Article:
Compatibility with residential neighborhoods
- Concentrate heights near transportation hubs
- Limit heights and uses for properties confronting existing homes
CR zoning is not appropriate for residential roads
LIVING ON THE EDGES
County planners recognize that area residents want smart growth and good urban design for downtown Bethesda. To contribute to downtown Bethesda’s overall success, the Bethesda Downtown Plan Staff Draft recommends:
- Step-downs (height decreases) into residential neighborhoods from centers of activity.
- Wider setbacks (the space between the street curb and the building) for larger buildings.
- Small parks and greenways.
The Plan recognizes that buffers and transitions are needed between the urban cores and the surrounding neighborhoods.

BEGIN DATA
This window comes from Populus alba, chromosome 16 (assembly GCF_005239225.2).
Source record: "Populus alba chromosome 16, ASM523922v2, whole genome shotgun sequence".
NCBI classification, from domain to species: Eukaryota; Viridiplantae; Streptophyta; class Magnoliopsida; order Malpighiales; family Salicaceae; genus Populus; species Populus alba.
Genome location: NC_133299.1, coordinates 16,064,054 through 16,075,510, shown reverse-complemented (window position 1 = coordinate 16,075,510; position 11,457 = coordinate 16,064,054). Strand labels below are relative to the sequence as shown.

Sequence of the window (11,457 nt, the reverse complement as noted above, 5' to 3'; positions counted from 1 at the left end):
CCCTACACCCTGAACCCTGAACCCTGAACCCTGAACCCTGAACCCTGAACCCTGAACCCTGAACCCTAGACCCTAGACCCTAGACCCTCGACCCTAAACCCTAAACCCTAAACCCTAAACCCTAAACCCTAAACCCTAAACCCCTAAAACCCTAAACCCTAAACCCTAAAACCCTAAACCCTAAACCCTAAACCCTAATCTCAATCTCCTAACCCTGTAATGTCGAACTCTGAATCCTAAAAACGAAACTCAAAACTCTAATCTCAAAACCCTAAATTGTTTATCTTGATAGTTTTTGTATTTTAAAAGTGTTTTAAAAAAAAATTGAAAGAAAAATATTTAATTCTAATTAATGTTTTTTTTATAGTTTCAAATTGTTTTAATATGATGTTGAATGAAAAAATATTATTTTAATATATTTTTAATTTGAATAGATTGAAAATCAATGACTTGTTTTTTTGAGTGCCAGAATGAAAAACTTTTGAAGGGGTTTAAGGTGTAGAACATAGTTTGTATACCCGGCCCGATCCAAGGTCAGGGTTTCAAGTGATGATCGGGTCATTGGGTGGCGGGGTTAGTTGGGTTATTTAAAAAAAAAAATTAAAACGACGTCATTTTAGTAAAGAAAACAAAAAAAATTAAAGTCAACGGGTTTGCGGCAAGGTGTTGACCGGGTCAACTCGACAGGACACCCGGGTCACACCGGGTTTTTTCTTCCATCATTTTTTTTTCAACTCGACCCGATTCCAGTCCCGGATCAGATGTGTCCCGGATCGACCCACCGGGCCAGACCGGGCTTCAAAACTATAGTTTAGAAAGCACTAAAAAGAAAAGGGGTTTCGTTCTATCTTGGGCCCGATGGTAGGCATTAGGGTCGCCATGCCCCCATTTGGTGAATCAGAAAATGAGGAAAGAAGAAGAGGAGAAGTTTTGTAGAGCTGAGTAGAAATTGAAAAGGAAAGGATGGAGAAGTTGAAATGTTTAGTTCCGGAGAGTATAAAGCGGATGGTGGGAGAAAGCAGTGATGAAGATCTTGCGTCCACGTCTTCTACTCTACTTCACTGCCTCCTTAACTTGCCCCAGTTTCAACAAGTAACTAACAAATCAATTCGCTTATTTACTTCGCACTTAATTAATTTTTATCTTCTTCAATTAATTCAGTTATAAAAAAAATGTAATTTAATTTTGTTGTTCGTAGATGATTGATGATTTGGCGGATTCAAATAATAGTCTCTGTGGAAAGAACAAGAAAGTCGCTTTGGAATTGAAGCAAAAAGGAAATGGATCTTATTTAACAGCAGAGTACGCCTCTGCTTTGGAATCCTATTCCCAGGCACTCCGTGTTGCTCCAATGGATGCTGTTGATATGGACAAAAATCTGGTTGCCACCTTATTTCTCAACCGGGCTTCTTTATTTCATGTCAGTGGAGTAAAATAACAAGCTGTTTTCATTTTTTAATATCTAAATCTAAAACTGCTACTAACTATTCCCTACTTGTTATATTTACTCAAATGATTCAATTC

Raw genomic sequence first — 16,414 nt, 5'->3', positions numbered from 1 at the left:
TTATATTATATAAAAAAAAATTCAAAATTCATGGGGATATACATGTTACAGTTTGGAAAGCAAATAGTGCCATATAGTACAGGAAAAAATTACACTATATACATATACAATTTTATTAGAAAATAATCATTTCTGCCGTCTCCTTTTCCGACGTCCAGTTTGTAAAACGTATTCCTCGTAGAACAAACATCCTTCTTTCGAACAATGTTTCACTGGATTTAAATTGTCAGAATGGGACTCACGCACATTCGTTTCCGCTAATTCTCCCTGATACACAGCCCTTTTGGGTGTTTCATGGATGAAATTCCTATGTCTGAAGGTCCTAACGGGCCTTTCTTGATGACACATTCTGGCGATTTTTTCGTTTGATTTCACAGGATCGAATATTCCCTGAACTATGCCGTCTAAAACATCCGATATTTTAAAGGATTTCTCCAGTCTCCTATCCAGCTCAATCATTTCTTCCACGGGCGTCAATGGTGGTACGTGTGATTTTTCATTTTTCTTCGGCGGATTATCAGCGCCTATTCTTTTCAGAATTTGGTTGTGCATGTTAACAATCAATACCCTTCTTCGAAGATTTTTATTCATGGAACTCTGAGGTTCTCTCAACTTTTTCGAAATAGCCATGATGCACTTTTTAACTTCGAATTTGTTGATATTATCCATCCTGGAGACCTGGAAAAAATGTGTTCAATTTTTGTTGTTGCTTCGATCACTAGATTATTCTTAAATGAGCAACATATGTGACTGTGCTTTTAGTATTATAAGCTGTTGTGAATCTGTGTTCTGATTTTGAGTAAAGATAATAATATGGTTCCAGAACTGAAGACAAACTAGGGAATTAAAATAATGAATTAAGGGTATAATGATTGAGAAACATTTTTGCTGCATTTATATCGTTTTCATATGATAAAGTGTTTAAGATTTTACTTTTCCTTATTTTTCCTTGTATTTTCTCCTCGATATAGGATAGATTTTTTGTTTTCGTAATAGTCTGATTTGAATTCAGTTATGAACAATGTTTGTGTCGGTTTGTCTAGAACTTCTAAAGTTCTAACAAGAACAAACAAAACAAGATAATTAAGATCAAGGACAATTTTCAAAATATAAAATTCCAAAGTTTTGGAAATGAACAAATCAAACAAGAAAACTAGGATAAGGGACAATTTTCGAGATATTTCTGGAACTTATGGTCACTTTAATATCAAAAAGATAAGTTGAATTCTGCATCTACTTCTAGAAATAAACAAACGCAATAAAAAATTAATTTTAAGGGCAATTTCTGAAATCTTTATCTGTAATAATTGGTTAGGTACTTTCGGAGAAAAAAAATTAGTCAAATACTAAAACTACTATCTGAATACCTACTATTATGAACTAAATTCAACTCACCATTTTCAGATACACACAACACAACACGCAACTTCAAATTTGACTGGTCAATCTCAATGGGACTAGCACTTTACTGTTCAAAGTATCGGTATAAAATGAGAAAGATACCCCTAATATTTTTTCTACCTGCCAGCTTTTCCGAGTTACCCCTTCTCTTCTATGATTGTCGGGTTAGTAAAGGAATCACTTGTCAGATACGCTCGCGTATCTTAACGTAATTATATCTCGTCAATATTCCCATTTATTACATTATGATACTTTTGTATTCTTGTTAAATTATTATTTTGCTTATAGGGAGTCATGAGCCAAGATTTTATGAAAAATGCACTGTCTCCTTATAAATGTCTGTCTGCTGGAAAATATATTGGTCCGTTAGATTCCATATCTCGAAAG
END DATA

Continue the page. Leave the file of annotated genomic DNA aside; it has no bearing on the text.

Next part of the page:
IT’S ALL IN THE ZONE
However, the Staff Draft also recommended that many edge properties be up-zoned from Residential to Commercial/Residential (CR). CR zoning is not compatible with residential neighborhoods.
Consider that edge properties share narrow roads with single family homes across the street. Residential neighborhood roads cannot support apartment buildings, hotels, office complexes, schools, restaurants, parking garages, clinics, and other uses allowable in Commercial/Residential zones.
Unlike Residential zoning, CR-zoned properties can also be developed beyond their density allocation through density averaging. Density averaging (also referred to as density transfer) allows the owner of one CR property to sell its unused density to another owner. This practice encourages optimal build-out of Plan capacity, and the receiving owner can build a larger structure than what they were originally allocated. While density averaging is generally a good urban planning tool, intensive development is not appropriate along residential roads.
Since the time the Plan was published in May 2015, many owners of edge properties have requested and received CR up-zoning from the Planning Board.